Pregnancy Massage Practitioner Clare Houston has birthed two beautiful babes, and in this blog, she shares her knowledge and what you must go into labour knowing.
Trust your body.
The human body is really quite amazing and you are too! It was designed to grow another human and to birth it. In saying this, empower yourself and get all the information you can. I found a really good book was Birth With Confidence, by Rhea Dempsey. Also know what was available at your hospital – what their timelines are, how long will they let you labour, are water births available.
A birth plan helps.
My sister laughed at me when I wrote one before both of my daughters were born, but it helped me sort out what I was comfortable with and what I was not. For example: I wasn’t comfortable with the idea of how some pain killers would affect the baby, so I put that in writing. Also, I wanted to avoid a C-section unless it was medically necessary. This gave me peace of mind, knowing the options available to me.
Labour is a positive feedback loop.
The body works continuously to maintain homeostasis, where the body continuously adjusts temperature, hormones and fluid levels to maintain equilibrium. This is achieved with feedback loops, negative and positive. A negative feedback loops work to reduce the initial stimulus, so if you are bleeding the body will send platelets to the area to aid clotting. A positive feedback loop amplifies the initial stimulus, so when labour begins baby pushes down on the cervix causing it to dilate, sending a message to the brain to release oxytocin, which then causes the smooth muscle of the uterus to contract causing the baby to push against the cervix again – and this will continue till the baby has been born and the placenta is out. For me, knowing this made it a little easier knowing my body was doing the right thing and it was normal.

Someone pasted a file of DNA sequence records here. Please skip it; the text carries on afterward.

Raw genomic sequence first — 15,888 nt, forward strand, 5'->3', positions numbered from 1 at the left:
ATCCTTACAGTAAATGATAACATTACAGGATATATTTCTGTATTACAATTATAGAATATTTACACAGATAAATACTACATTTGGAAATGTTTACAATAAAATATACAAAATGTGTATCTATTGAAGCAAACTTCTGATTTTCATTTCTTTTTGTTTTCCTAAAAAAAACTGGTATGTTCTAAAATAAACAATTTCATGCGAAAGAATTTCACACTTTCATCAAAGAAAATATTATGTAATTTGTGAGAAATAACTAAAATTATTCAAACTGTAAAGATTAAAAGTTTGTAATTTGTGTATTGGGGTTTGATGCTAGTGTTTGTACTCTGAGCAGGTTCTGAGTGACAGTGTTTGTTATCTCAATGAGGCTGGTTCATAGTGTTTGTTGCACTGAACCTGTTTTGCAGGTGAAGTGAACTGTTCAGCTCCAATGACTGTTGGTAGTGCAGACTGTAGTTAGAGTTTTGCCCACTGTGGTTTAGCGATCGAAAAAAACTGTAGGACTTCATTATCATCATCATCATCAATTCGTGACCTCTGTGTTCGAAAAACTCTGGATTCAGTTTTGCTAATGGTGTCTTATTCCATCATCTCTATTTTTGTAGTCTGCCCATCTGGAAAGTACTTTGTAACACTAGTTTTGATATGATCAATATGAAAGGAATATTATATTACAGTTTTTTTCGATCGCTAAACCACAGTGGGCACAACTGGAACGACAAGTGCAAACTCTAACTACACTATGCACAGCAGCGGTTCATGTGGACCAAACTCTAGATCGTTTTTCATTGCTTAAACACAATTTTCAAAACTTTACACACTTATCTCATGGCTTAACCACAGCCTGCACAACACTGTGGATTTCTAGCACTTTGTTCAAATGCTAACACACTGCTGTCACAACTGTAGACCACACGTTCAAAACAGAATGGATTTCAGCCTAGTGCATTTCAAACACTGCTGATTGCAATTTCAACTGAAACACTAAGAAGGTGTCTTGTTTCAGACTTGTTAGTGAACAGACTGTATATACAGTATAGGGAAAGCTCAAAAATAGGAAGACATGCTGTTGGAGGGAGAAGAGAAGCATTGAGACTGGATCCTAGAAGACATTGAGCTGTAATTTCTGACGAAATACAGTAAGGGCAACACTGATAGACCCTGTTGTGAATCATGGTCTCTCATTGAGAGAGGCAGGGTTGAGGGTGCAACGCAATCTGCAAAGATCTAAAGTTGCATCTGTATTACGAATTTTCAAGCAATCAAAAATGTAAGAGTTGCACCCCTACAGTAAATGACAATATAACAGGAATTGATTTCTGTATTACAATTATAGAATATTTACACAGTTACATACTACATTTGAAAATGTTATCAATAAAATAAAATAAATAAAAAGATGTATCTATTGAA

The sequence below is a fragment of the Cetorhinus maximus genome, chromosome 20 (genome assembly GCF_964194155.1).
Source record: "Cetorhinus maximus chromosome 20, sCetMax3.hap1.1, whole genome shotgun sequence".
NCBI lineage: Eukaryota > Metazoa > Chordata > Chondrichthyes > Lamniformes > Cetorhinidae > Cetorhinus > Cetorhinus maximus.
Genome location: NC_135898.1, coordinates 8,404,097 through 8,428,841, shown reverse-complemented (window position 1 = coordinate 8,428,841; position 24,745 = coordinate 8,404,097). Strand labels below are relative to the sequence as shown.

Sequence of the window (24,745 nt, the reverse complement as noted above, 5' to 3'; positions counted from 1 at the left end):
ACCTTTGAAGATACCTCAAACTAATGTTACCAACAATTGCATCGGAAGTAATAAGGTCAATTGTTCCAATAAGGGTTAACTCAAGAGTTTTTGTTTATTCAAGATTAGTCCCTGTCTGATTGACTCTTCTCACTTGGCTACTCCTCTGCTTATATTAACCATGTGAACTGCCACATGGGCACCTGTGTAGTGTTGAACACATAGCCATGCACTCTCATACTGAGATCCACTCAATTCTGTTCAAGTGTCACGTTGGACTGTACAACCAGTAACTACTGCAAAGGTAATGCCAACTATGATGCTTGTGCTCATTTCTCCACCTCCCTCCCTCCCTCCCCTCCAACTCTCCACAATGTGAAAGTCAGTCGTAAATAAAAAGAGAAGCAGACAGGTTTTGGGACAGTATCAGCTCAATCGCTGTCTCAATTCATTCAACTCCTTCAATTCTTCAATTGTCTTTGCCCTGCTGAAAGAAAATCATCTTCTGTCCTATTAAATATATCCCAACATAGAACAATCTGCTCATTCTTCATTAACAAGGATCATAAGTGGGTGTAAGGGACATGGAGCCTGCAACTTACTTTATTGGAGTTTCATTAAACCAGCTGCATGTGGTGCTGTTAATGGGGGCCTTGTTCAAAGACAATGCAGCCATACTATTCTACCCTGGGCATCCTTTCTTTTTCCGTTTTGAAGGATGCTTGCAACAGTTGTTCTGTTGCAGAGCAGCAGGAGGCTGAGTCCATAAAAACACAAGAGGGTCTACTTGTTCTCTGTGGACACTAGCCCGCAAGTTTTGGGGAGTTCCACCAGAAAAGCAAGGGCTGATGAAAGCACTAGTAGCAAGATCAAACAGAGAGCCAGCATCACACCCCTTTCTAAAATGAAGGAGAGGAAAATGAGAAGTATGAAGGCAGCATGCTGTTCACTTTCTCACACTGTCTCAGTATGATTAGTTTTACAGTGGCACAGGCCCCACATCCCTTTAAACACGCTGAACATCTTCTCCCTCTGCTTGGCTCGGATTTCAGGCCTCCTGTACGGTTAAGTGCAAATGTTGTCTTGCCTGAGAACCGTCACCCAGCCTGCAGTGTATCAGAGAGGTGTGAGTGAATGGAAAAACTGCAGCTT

Calm Birth courses are great
(or any other Child Praparation course)
It is not just for the mother-to-be but it can give great advice for birth partners too, and how they can help when they are thinking “Oh God, what did I do to her?!”
These courses also helped me understand the ebb and flow of contractions – they do not last forever and have a rhythm/flow to them. When I did the Calm Birth course for my first time, they had us hold a piece of ice for the approximate length of a contraction, then let go for the rest and then pick it up for the next contraction.
It was good to know that there is a natural break of sorts, and if you stay calm and focus on the breath, it gives you time. Your contractions can slow down or stop when you reach the hospital – this is due to leaving a familiar place and going somewhere unfamiliar and much colder than your home environment.
No one knows how things will progress.
You could have a beautiful home birth and love every second of it, or you might have complications that were not able to be detected before you got to the hospital. Everybody has a different story and experience. Listen to those around you if you want to, but don’t think what happens to them will happen to you.
And know we are here for massages when you need, (wink).